I found a copy of Lewis Hyde’s The Gift in the free pile at work—a quite appropriate place to find it in some ways (somebody’s giving it away), totally inappropriate in others (the copy of the book was distributed in a commercial setting solely for marketing purposes, which Hyde argues destroys the gift’s essential nature). Hyde’s fundamental point is that gifts necessarily form relationships between giver and recipient, while commercial exchanges pointedly do not—they are arranged to be reciprocal and neutral, to balance out and eradicate any need for gratitude or graciousness or indebtedness. Hyde writes, “In commodity exchange it’s as if the buyer and seller were both in plastic bags; there’s none of the contact of gift exchange. There is neither motion or emotion because the whole point is to keep the balance, to make sure the exchange itself doesn’t consume anything or involve one person with another.” For some, that lack of intimate contact or interpersonal obligation is the whole point; it’s much more convenient to accumulate things without accumulating relationships, even though relationships are likely much more fulfilling and are often the point of having things in the first place. We want to have certain things all to ourselves to project a certain kind of identity, but we also want to share things with who we choose and erect the boundaries we seek to make concrete around our family or our circles of friends. Consumerist ideology works to persuade us that the convenience and the identity display of collecting goods and market exchange are more satisfying than the sharing and the network formation of gift exchange; that isolation from ties and evasion of responsibility is the whole of freedom. But in reality, most people don’t want to be free on those terms. We like to feel obliged; it gives us a reson for being, a sense that we matter. Consumer society is set up that you can live your entire adult life without having anything but frictionless, emotion-free commercial interactions with other people—an arrangement preferred by commercial interests, since it may then take a cut of the action that occurs every time people interact. Every bit of human interaction in such cases requires market mediation, which allows the intermediaries to extract profits. Ordinary human relations, decommercialized and inconvenient with all those feelings and junk, are not so reliably lucrative. The fair, impartial exchange idealized in the market in which you get what you pay for (caveat emptor and all) is a way of stifling relationships that occur outside of commercialization. Making a fair deal as a cornerstone of morality may foster isolation.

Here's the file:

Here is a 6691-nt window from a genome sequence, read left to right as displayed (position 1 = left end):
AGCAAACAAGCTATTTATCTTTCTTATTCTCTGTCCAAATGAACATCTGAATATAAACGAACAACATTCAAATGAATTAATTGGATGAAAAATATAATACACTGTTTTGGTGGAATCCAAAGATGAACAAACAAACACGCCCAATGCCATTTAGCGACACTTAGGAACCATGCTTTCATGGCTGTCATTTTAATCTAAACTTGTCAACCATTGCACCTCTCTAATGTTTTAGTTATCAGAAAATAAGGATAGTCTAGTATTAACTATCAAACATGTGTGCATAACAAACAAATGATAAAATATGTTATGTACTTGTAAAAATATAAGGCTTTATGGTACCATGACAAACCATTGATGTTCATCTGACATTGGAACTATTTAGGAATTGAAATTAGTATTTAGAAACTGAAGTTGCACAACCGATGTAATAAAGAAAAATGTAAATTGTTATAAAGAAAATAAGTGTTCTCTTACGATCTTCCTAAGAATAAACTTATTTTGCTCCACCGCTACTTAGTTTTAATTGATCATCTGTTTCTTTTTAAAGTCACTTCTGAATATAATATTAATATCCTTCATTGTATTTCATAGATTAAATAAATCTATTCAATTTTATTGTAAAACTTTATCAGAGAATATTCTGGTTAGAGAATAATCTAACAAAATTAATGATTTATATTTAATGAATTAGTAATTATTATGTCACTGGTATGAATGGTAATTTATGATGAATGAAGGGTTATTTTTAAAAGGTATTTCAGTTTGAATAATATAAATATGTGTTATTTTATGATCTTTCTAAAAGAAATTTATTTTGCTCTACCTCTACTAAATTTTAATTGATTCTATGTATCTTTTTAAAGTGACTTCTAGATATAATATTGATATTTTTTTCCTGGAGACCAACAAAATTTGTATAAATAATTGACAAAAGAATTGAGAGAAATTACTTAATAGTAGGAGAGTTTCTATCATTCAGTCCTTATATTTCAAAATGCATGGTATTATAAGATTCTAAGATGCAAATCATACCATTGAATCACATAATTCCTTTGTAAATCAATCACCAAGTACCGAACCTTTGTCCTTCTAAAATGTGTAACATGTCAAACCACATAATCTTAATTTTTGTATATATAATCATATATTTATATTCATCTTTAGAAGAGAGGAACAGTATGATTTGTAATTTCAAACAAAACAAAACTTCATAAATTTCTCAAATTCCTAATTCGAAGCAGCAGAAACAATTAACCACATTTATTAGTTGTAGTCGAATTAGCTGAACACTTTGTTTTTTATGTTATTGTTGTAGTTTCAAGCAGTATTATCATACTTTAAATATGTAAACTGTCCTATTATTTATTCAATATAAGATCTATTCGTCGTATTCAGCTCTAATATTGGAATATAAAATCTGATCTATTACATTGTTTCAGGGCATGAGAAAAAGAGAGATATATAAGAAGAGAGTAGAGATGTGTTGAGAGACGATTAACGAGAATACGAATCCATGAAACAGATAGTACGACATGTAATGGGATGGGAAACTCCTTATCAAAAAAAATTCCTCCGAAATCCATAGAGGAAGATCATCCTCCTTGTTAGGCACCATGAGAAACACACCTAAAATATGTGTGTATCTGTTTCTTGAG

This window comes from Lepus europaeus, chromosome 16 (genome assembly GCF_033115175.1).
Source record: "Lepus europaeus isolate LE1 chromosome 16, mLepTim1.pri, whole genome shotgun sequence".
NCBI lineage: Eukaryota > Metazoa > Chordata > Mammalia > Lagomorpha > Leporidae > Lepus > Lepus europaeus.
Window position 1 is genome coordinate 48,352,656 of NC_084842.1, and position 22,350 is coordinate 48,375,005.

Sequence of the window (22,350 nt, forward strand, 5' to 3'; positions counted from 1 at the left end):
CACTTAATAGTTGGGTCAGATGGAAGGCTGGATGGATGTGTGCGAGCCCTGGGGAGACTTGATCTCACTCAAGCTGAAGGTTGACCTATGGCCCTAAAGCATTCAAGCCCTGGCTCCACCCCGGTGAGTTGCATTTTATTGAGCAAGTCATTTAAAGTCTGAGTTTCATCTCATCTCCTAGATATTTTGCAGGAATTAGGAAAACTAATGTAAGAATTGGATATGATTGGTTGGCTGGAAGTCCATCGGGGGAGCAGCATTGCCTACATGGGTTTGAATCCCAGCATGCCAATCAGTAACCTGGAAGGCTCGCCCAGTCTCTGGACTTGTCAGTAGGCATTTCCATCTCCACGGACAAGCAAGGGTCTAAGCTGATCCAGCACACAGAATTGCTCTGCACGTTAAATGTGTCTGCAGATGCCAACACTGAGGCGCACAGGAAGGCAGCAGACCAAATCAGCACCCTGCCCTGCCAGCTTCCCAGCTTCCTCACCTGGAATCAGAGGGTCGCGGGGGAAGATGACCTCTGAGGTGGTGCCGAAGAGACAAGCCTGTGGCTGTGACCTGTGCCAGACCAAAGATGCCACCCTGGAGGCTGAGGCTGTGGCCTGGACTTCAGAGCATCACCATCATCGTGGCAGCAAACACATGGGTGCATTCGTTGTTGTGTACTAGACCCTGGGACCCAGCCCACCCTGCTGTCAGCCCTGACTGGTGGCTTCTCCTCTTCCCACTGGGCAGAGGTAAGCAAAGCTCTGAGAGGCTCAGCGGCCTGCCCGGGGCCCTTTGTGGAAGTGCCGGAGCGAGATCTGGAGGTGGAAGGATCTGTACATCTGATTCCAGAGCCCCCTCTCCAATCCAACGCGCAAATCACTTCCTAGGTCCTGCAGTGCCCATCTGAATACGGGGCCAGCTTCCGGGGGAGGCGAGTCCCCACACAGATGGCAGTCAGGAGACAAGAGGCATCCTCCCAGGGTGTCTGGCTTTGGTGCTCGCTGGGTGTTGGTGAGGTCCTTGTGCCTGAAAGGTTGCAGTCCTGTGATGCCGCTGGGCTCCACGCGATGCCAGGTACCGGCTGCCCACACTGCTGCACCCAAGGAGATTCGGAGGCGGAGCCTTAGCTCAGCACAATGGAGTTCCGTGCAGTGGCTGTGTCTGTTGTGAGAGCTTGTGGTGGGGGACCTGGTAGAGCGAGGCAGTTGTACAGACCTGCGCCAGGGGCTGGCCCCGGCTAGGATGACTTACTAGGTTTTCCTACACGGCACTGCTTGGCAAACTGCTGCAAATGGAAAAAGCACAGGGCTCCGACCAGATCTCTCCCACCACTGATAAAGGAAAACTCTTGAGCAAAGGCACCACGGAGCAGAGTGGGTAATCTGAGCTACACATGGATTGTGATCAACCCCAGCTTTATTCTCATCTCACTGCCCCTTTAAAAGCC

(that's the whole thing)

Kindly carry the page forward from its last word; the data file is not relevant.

It occurred to me that my contempt for word-of-mouth advertising has something to do with opinions as gifts—when one offers a word-of-mouth recommendation, it functions as a gift; it fosters a relationship that in some way supersedes the specific thing recommended. The opinion is only an occasion to enrich a relationship. But word-of-mouth advertising, obviously, corrupts that process and invalidates the gift, turning it into a tactic or a product. Few people are soulless enough to spread bogus word of mouth intentionally, but the goal of Facebook and other social networks seems to be to commercialize sincere word of mouth recommendations or to automate the opinion giving process, so that every time you do something online, your actions generate an automatic recommendation to those who are on a feed, receiving updates of your every move. This deprives you of the chance of making a gift of your opinion, making it into a sales tool preemptively, poisoning the very ground of friendship. Instead of promoting the sharing of ideas and opinions among friends, social networking sites promote posturing and marketing, friendship as spectatorship, surveillance, and imitation. The reciprocity it provokes seems thin, encourage discourse that is typically taken for granted in friendship—you don’t need special notification that someone is paying attention to you or validating your choices; you don’t need testimonials from friends to the effect that they actually really do like you. Social networks offer a way to conduct a friendship without putting forth any specific personalized effort—it removes the gift of friendship from the relationship and leaves the marketing possibilities.
We all know how critical it is to keep independent voices alive and strong on the Internet. Please consider a donation to support our work as independent cultural critics and historians. Your donation will help PopMatters stay viable through these changing and challenging times where costs have risen and advertising has dropped precipitously. We need your help to keep PopMatters strong and growing. Thank you.
// Moving Pixels
"Door Kickers is not a multiplayer game, but for a while there, I couldn’t tell the difference.READ the article